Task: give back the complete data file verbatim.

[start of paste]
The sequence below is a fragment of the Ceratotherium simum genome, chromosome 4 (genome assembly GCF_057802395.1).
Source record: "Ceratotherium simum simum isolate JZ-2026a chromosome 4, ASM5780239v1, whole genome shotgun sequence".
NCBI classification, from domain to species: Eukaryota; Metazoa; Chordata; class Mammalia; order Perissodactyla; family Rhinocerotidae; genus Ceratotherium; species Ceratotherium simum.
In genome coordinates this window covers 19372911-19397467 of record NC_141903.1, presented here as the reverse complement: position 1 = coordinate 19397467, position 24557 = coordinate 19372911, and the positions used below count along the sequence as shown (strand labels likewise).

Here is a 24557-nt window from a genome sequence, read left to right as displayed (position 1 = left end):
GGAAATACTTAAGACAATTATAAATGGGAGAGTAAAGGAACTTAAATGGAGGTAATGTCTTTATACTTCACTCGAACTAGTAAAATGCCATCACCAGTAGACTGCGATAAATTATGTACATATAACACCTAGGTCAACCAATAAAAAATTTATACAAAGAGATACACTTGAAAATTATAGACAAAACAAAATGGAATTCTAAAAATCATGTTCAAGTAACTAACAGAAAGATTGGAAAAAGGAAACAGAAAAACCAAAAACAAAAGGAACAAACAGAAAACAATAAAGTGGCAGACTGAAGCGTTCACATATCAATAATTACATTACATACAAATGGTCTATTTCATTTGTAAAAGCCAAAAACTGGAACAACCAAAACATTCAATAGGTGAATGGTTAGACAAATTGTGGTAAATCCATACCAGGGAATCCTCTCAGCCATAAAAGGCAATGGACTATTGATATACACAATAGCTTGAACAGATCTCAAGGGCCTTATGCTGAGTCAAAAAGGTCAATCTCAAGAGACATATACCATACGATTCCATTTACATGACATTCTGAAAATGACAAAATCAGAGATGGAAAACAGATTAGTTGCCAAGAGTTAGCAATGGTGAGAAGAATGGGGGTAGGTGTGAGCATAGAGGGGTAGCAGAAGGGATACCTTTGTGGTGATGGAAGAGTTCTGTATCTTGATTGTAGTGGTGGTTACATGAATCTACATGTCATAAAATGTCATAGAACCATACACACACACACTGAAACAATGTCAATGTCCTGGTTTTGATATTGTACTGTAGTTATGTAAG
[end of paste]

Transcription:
The sequence below is a fragment of the Ceratotherium simum genome, chromosome 4 (genome assembly GCF_057802395.1).
Source record: "Ceratotherium simum simum isolate JZ-2026a chromosome 4, ASM5780239v1, whole genome shotgun sequence".
NCBI classification, from domain to species: Eukaryota; Metazoa; Chordata; class Mammalia; order Perissodactyla; family Rhinocerotidae; genus Ceratotherium; species Ceratotherium simum.
In genome coordinates this window covers 19372911-19397467 of record NC_141903.1, presented here as the reverse complement: position 1 = coordinate 19397467, position 24557 = coordinate 19372911, and the positions used below count along the sequence as shown (strand labels likewise).

Here is a 24557-nt window from a genome sequence, read left to right as displayed (position 1 = left end):
GGAAATACTTAAGACAATTATAAATGGGAGAGTAAAGGAACTTAAATGGAGGTAATGTCTTTATACTTCACTCGAACTAGTAAAATGCCATCACCAGTAGACTGCGATAAATTATGTACATATAACACCTAGGTCAACCAATAAAAAATTTATACAAAGAGATACACTTGAAAATTATAGACAAAACAAAATGGAATTCTAAAAATCATGTTCAAGTAACTAACAGAAAGATTGGAAAAAGGAAACAGAAAAACCAAAAACAAAAGGAACAAACAGAAAACAATAAAGTGGCAGACTGAAGCGTTCACATATCAATAATTACATTACATACAAATGGTCTATTTCATTTGTAAAAGCCAAAAACTGGAACAACCAAAACATTCAATAGGTGAATGGTTAGACAAATTGTGGTAAATCCATACCAGGGAATCCTCTCAGCCATAAAAGGCAATGGACTATTGATATACACAATAGCTTGAACAGATCTCAAGGGCCTTATGCTGAGTCAAAAAGGTCAATCTCAAGAGACATATACCATACGATTCCATTTACATGACATTCTGAAAATGACAAAATCAGAGATGGAAAACAGATTAGTTGCCAAGAGTTAGCAATGGTGAGAAGAATGGGGGTAGGTGTGAGCATAGAGGGGTAGCAGAAGGGATACCTTTGTGGTGATGGAAGAGTTCTGTATCTTGATTGTAGTGGTGGTTACATGAATCTACATGTCATAAAATGTCATAGAACCATACACACACACACTGAAACAATGTCAATGTCCTGGTTTTGATATTGTACTGTAGTTATGTAAG